Limitations

      There are some difficulties and limitations in this study. The findings of the study cannot be generalized for all parents. Studies with larger sample sizes will be required to define the relationship between fear of COVID-19 and parents' attitudes about protecting children during COVID-19 pandemic.

      Conclusion

      We developed a valid and reliable measurement tool that measures parental attitudes about protecting children during COVID-19; it consists of three subdimensions: general health, mental health, and precautionary behaviors. This scale can be used in descriptive and experimental studies to determine parental attitudes during COVID-19. It is designed according to national and international guidelines, the scale and its items are universal. Adaptive and comparative studies can also be conducted with this scale for cross-cultural studies. Timely and correct determination of attitudes will make it easier to take protective measures. In this study, the attitude scores of parents were quite high, suggesting that parents take general health measures to protect their children, are sensitive to protecting their children's mental health, and show precautionary behaviors to avoid COVID-19. The fear of COVID-19 was considered average and correlated only with the mental health subdimension of the PAS-CV19S. The consequences of fear-induced behaviors related to COVID-19 can reach irreparable levels.
      This study can guide clinicians in evaluating the parental attitudes about protecting children during COVID-19 pandemic and evaluating the fear of COVID-19, thus protecting the health of the children. The health professional is in an excellent position to guide parents by making themselves available online and by being an accurate and accessible source of information.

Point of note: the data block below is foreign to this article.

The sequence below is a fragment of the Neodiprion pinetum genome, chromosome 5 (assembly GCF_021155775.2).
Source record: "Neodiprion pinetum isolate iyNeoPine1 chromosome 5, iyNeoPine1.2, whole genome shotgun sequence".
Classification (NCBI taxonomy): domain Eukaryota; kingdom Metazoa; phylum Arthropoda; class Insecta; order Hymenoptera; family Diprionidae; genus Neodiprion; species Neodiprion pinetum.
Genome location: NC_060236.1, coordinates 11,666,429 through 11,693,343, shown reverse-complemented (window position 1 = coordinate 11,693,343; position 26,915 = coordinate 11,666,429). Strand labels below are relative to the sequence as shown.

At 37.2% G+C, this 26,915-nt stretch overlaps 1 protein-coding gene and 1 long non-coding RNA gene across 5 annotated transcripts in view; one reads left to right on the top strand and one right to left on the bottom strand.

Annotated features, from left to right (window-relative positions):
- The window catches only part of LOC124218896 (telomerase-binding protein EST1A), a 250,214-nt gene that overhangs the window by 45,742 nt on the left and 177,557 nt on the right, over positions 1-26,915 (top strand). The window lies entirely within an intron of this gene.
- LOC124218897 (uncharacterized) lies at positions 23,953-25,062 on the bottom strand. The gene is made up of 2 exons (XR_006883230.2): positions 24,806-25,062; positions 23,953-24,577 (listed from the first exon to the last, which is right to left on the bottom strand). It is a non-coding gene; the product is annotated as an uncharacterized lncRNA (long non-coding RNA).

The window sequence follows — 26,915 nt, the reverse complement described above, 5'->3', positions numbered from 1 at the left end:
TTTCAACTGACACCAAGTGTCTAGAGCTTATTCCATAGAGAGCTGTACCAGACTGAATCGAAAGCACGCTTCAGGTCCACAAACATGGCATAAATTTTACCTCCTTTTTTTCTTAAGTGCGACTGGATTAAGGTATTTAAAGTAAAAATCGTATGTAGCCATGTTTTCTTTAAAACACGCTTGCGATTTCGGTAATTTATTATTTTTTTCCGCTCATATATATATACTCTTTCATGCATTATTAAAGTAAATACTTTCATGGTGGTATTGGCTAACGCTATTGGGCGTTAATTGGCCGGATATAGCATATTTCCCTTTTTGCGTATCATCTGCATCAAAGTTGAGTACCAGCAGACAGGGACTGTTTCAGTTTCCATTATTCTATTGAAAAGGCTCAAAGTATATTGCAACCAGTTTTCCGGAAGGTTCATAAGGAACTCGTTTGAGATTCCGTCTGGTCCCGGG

Funding

      The authors received no financial support for the study, authorship, and/or publication of this study.

      Author contributions

      Gülçin Özalp Gerçeker and Murat Bektaş contributed to the study conception and design. Material preparation were performed by Gülçin Özalp Gerçeker and Emine Zahide Özdemir. Data collection were performed by Gülçin Özalp Gerçeker, Emine Zahide Özdemir and Bilge Özdemir. Data analysis were performed by Murat Bektaş. The first draft of the manuscript was written by Gülçin Özalp Gerçeker, Emine Zahide Özdemir and Bilge Özdemir. Gülçin Özalp Gerçeker, Emine Zahide Özdemir, Bilge Özdemir and Murat Bektaş commented on previous versions of the manuscript, read and approved the final manuscript.

      Conflict of interest statement

      The authors declare no potential conflicts of interest with respect to the research, authorship, and/or publication of this study.

      Acknowledgments

      The authors thanks to all parents in this study.